Kathy Cano-Murillo: Waking Up in the Land of Glitter

I like glitter!  I have since I was a little girl doing those silly craft projects in early elementary school.  You know which ones I’m talking about – the ones that pre-school and early education teachers have their students do every holiday so that the kids’ moms and dads have something hand-made from their children.  Remember?  The ones where the teacher made lines of Elmer’s glue and you got to dump tons and tons of primary color glitter all over the paper and when it dried it looked like a Christmas bell to hang on the tree or a shamrock with a magnet on the backside to hand on the fridge or an Easter egg to add to the Easter morning decorations.  However, the caveat to that is I never ever use glitter – haven’t since the early years of homemade projects for the Christmas tree.

When Hachette Book Group offered an opportunity to read and review Waking Up in the Land of Glitter by Kathy Cano-Murillo, I couldn’t resist.

Waking Up in the Land of Glitter was a fun read on the crafty level.  The story is about self-discovery, for the most part.  In the course of self-discovery, the female characters find friendship in the unlikeliest of places – a craft group.

For me, there was a bit too much drama in each of the girl’s lives all at once, but the writing was good and the story was somewhat inspiring on the craft making level.  Since reading Waking Up in the Land of Glitter, I’ve gone nuts with Elmer’s Glue and box tops and Easter candy wrappers; I’ve stitched paper together to make cards, and I’ve looked longingly at glitter tubes in the craft section of stores; I’ve made a blank book, and I’ve studied the afghan my mother made me at Christmas to see if I could figure out how she did it.  Nothing in my house is safe right now.

One of the excellent things about Waking Up in the Land of Glitter is the two craft project ‘recipes’ at the back of the book.  There’s one for a love shrine, and one for growing a glittered Cactus garden – both are two featured craft projects in the book. I’m not sure I will every make a Cactus garden, but I’m definitely considering the love shrine. The story in Waking Up in the Land of Glitter is centered around these two craft projects; and I think it was an added bonus for the author to add these two projects at the end.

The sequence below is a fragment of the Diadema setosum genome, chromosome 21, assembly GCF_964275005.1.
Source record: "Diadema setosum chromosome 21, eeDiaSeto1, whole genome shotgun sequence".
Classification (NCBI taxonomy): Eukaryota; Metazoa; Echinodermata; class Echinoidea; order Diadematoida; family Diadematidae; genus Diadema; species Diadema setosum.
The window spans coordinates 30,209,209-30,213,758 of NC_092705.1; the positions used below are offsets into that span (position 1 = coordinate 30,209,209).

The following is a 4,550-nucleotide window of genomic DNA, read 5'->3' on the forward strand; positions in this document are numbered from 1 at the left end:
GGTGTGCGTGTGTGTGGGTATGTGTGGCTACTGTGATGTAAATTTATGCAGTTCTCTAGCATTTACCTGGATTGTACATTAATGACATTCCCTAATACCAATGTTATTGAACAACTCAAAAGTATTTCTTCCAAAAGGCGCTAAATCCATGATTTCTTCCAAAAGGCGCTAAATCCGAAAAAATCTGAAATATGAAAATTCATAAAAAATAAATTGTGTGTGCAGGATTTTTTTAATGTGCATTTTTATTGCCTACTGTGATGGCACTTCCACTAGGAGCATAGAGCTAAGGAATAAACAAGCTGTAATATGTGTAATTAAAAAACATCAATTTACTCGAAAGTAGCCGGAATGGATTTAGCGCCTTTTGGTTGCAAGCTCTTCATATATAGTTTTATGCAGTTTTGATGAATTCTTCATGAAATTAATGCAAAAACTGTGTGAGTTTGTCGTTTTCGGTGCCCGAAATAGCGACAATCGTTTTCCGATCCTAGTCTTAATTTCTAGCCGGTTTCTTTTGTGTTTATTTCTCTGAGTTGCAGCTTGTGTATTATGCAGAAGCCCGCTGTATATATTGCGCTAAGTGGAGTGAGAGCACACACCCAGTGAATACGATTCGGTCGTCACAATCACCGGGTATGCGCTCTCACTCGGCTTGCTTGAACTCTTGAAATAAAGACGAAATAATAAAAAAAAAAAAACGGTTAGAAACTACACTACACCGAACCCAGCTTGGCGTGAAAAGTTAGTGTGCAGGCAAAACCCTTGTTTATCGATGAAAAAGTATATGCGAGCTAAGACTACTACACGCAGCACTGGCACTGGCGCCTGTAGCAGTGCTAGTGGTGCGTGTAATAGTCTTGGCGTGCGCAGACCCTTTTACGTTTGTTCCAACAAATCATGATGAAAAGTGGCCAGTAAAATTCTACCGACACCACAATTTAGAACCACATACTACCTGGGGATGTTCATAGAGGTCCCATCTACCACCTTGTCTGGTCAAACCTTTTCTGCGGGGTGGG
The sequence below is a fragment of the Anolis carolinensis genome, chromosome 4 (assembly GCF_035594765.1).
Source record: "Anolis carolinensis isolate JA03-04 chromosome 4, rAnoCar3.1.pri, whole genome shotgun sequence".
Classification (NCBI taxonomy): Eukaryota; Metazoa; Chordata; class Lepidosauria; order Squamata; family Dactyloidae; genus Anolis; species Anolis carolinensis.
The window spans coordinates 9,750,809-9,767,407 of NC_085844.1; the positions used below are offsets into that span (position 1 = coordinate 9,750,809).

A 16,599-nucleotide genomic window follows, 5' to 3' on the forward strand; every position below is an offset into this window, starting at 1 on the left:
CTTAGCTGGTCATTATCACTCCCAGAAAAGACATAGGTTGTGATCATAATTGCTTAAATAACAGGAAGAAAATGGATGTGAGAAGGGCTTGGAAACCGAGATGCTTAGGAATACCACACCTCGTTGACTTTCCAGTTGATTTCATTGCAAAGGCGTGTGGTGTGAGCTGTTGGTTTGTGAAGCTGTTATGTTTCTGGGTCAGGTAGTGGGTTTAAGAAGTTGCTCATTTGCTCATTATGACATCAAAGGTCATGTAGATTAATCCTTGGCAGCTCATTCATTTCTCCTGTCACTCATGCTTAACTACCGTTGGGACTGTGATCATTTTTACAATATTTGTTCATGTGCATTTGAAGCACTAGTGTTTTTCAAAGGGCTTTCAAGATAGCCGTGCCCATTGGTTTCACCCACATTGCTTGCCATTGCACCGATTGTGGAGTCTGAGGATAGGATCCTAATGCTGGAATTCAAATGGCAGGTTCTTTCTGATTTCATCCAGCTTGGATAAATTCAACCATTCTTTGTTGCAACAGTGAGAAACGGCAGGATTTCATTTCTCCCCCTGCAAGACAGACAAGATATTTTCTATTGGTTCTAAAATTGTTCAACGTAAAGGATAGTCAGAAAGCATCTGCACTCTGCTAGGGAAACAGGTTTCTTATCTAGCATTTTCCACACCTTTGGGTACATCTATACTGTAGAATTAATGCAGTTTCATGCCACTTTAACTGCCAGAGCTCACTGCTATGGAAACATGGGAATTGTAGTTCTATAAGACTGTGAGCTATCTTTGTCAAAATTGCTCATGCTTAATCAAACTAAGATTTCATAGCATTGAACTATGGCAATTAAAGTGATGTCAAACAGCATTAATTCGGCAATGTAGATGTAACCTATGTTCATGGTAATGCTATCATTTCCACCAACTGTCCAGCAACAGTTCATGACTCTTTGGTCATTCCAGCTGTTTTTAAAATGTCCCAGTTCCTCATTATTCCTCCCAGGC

The other great consideration made by the author is including a Spanish/Spanglish glossary.  The book has many Spanish terms throughout the dialogue.  The glossary gives the meaning of these terms as they are used by Star (the main character).

Kathy Cano-Murillo’s book had me surfing through her website within minutes of finishing the book.  There are a million and twelve craft projects, a great blog with wonderful pictures of her art; and links to all her craft books and the Crafty Chica line of art supplies. The site is colorful and chock-ful of great information.  Her blog is fun to read and as inspiring as her book.

I’m not positive everyone will enjoy this drama-filled book, but for those those that pick it up and read it, I would like to issue a warning:  Its very possible that your ‘inner craft goddess’ may begin to stir and eventually demand that you unleash her.  If this occurs, do not fight it.  Take a look around you, there’s a million things you can make with a little glue, some thread, a pair of scissors, and yes…glitter.  I think I am at the Ofie stage of my crafting, and you may be too…but that’s okay.  Allow your craft goddess to take you on an inspiring adventure of self-discovery.

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